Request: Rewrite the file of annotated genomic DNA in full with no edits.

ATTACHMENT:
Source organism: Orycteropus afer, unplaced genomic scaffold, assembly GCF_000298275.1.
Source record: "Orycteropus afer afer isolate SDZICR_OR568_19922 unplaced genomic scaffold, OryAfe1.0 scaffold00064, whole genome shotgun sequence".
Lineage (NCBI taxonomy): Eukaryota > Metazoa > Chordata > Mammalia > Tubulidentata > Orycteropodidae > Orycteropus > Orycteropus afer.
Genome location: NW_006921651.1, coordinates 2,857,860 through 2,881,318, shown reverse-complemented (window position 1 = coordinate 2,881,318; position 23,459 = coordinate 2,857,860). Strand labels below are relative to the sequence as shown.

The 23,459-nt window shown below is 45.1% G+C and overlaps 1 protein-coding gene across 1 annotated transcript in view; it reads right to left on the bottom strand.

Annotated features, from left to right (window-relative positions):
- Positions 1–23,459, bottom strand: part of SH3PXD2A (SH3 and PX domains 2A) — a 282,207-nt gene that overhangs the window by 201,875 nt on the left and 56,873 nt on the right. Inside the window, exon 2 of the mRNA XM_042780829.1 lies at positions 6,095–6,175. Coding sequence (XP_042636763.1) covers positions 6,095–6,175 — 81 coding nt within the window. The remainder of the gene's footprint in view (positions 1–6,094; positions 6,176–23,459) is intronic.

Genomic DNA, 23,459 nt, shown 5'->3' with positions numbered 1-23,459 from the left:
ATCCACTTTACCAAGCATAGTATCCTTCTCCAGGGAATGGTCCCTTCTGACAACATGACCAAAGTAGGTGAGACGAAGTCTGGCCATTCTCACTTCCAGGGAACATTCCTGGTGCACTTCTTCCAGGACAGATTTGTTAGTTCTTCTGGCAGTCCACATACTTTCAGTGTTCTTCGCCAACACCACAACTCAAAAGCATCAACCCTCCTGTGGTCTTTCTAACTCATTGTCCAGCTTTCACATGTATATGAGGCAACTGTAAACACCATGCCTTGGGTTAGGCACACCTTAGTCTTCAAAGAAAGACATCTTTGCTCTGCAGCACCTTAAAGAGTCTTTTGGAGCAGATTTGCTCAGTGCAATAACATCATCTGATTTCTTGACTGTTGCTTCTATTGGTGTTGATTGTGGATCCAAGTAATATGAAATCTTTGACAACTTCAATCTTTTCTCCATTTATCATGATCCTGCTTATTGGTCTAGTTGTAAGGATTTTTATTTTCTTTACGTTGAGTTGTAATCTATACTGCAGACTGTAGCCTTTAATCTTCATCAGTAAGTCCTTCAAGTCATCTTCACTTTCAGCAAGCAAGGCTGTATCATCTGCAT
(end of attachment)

Source organism: Orycteropus afer, unplaced genomic scaffold, assembly GCF_000298275.1.
Source record: "Orycteropus afer afer isolate SDZICR_OR568_19922 unplaced genomic scaffold, OryAfe1.0 scaffold00064, whole genome shotgun sequence".
Lineage (NCBI taxonomy): Eukaryota > Metazoa > Chordata > Mammalia > Tubulidentata > Orycteropodidae > Orycteropus > Orycteropus afer.
Genome location: NW_006921651.1, coordinates 2,857,860 through 2,881,318, shown reverse-complemented (window position 1 = coordinate 2,881,318; position 23,459 = coordinate 2,857,860). Strand labels below are relative to the sequence as shown.

The 23,459-nt window shown below is 45.1% G+C and overlaps 1 protein-coding gene across 1 annotated transcript in view; it reads right to left on the bottom strand.

Annotated features, from left to right (window-relative positions):
- Positions 1–23,459, bottom strand: part of SH3PXD2A (SH3 and PX domains 2A) — a 282,207-nt gene that overhangs the window by 201,875 nt on the left and 56,873 nt on the right. Inside the window, exon 2 of the mRNA XM_042780829.1 lies at positions 6,095–6,175. Coding sequence (XP_042636763.1) covers positions 6,095–6,175 — 81 coding nt within the window. The remainder of the gene's footprint in view (positions 1–6,094; positions 6,176–23,459) is intronic.

Genomic DNA, 23,459 nt, shown 5'->3' with positions numbered 1-23,459 from the left:
ATCCACTTTACCAAGCATAGTATCCTTCTCCAGGGAATGGTCCCTTCTGACAACATGACCAAAGTAGGTGAGACGAAGTCTGGCCATTCTCACTTCCAGGGAACATTCCTGGTGCACTTCTTCCAGGACAGATTTGTTAGTTCTTCTGGCAGTCCACATACTTTCAGTGTTCTTCGCCAACACCACAACTCAAAAGCATCAACCCTCCTGTGGTCTTTCTAACTCATTGTCCAGCTTTCACATGTATATGAGGCAACTGTAAACACCATGCCTTGGGTTAGGCACACCTTAGTCTTCAAAGAAAGACATCTTTGCTCTGCAGCACCTTAAAGAGTCTTTTGGAGCAGATTTGCTCAGTGCAATAACATCATCTGATTTCTTGACTGTTGCTTCTATTGGTGTTGATTGTGGATCCAAGTAATATGAAATCTTTGACAACTTCAATCTTTTCTCCATTTATCATGATCCTGCTTATTGGTCTAGTTGTAAGGATTTTTATTTTCTTTACGTTGAGTTGTAATCTATACTGCAGACTGTAGCCTTTAATCTTCATCAGTAAGTCCTTCAAGTCATCTTCACTTTCAGCAAGCAAGGCTGTATCATCTGCAT